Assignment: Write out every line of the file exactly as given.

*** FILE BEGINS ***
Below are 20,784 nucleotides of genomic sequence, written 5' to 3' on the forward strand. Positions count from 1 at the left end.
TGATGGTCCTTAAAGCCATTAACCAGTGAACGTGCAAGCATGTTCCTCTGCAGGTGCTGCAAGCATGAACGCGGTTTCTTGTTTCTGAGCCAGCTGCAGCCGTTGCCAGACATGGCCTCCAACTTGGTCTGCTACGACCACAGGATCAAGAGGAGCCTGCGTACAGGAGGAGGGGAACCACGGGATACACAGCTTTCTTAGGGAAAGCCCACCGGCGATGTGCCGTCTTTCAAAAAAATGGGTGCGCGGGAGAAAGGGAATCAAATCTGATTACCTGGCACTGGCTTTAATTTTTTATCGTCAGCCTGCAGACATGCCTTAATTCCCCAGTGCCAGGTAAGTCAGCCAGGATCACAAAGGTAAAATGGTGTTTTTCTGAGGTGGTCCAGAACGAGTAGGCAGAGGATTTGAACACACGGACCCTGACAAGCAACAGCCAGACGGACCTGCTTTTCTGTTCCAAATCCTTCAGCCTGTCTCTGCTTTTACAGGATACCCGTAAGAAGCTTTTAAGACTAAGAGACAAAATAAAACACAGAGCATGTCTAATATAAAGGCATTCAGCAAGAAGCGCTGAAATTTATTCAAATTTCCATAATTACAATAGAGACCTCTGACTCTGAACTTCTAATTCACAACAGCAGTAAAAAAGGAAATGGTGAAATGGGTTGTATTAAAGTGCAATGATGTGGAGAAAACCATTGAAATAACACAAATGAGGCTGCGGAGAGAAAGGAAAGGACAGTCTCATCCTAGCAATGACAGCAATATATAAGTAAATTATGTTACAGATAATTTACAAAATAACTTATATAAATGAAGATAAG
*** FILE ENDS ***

Below are 20,784 nucleotides of genomic sequence, written 5' to 3' on the forward strand. Positions count from 1 at the left end.
TGATGGTCCTTAAAGCCATTAACCAGTGAACGTGCAAGCATGTTCCTCTGCAGGTGCTGCAAGCATGAACGCGGTTTCTTGTTTCTGAGCCAGCTGCAGCCGTTGCCAGACATGGCCTCCAACTTGGTCTGCTACGACCACAGGATCAAGAGGAGCCTGCGTACAGGAGGAGGGGAACCACGGGATACACAGCTTTCTTAGGGAAAGCCCACCGGCGATGTGCCGTCTTTCAAAAAAATGGGTGCGCGGGAGAAAGGGAATCAAATCTGATTACCTGGCACTGGCTTTAATTTTTTATCGTCAGCCTGCAGACATGCCTTAATTCCCCAGTGCCAGGTAAGTCAGCCAGGATCACAAAGGTAAAATGGTGTTTTTCTGAGGTGGTCCAGAACGAGTAGGCAGAGGATTTGAACACACGGACCCTGACAAGCAACAGCCAGACGGACCTGCTTTTCTGTTCCAAATCCTTCAGCCTGTCTCTGCTTTTACAGGATACCCGTAAGAAGCTTTTAAGACTAAGAGACAAAATAAAACACAGAGCATGTCTAATATAAAGGCATTCAGCAAGAAGCGCTGAAATTTATTCAAATTTCCATAATTACAATAGAGACCTCTGACTCTGAACTTCTAATTCACAACAGCAGTAAAAAAGGAAATGGTGAAATGGGTTGTATTAAAGTGCAATGATGTGGAGAAAACCATTGAAATAACACAAATGAGGCTGCGGAGAGAAAGGAAAGGACAGTCTCATCCTAGCAATGACAGCAATATATAAGTAAATTATGTTACAGATAATTTACAAAATAACTTATATAAATGAAGATAAG